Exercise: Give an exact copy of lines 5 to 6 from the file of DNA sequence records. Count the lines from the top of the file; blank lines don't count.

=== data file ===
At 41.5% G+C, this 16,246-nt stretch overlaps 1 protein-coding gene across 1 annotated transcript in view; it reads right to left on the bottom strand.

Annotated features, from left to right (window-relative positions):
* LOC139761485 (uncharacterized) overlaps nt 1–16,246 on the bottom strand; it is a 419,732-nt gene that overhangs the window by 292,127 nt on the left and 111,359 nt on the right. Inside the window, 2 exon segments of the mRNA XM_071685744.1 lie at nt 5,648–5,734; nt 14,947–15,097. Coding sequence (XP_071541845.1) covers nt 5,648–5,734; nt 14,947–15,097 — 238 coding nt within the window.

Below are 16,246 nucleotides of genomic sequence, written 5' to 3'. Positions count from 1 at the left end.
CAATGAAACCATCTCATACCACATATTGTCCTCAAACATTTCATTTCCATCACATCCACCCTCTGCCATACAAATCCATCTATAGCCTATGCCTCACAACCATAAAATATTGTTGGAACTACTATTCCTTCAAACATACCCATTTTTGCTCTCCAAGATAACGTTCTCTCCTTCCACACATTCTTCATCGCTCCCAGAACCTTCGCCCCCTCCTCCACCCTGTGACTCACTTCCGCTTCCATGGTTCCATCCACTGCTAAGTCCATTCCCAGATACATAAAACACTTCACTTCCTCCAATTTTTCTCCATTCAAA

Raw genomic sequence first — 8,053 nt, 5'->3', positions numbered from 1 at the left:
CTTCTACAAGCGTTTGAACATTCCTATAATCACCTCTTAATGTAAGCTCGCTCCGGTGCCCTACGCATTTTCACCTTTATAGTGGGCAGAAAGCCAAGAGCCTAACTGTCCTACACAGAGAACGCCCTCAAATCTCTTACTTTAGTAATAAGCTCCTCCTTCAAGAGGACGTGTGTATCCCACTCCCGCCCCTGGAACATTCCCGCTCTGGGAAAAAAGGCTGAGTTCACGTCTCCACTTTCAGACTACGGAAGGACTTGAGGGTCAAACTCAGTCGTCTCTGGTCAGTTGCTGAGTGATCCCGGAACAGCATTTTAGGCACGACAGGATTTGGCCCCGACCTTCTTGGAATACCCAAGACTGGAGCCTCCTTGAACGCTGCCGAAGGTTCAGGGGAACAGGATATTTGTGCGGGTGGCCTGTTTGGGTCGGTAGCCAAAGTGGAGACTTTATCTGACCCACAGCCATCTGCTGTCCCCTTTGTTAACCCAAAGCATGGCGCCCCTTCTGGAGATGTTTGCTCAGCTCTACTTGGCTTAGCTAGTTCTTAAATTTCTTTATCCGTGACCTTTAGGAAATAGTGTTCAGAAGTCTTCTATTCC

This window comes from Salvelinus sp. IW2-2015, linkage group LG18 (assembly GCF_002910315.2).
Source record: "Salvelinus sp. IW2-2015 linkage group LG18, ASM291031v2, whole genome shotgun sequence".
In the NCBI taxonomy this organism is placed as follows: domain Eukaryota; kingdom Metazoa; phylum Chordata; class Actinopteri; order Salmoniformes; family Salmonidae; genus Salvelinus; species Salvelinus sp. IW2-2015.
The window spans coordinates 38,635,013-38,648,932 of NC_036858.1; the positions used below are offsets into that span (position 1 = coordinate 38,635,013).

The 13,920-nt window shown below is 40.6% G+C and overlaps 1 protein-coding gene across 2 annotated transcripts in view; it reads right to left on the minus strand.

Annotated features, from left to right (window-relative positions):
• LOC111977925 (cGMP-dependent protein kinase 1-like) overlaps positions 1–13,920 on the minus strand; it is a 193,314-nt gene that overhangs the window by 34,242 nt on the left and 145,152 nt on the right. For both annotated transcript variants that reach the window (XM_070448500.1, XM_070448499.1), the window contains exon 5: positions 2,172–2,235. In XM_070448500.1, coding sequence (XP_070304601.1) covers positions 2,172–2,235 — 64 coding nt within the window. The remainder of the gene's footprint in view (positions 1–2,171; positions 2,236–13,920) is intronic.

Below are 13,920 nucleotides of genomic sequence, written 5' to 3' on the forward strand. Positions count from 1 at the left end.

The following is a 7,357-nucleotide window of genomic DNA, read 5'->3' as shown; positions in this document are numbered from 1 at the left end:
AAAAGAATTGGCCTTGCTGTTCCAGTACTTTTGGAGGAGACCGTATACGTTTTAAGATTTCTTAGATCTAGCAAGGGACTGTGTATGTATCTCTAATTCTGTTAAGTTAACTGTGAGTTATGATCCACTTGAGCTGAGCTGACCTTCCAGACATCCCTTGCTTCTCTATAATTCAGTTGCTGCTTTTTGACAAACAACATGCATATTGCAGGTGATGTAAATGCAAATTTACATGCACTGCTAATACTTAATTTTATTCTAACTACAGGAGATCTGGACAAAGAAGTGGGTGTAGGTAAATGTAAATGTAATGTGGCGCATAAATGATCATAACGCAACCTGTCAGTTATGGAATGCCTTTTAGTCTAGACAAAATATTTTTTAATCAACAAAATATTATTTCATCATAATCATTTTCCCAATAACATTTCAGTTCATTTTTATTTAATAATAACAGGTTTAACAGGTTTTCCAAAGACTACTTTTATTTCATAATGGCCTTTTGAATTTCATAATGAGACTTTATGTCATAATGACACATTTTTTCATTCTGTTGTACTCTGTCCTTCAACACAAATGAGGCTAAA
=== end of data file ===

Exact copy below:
CAATGAAACCATCTCATACCACATATTGTCCTCAAACATTTCATTTCCATCACATCCACCCTCTGCCATACAAATCCATCTATAGCCTATGCCTCACAACCATAAAATATTGTTGGAACTACTATTCCTTCAAACATACCCATTTTTGCTCTCCAAGATAACGTTCTCTCCTTCCACACATTCTTCATCGCTCCCAGAACCTTCGCCCCCTCCTCCACCCTGTGACTCACTTCCGCTTCCATGGTTCCATCCACTGCTAAGTCCATTCCCAGATACATAAAACACTTCACTTCCTCCAATTTTTCTCCATTCAAA

Raw genomic sequence first — 8,053 nt, 5'->3', positions numbered from 1 at the left: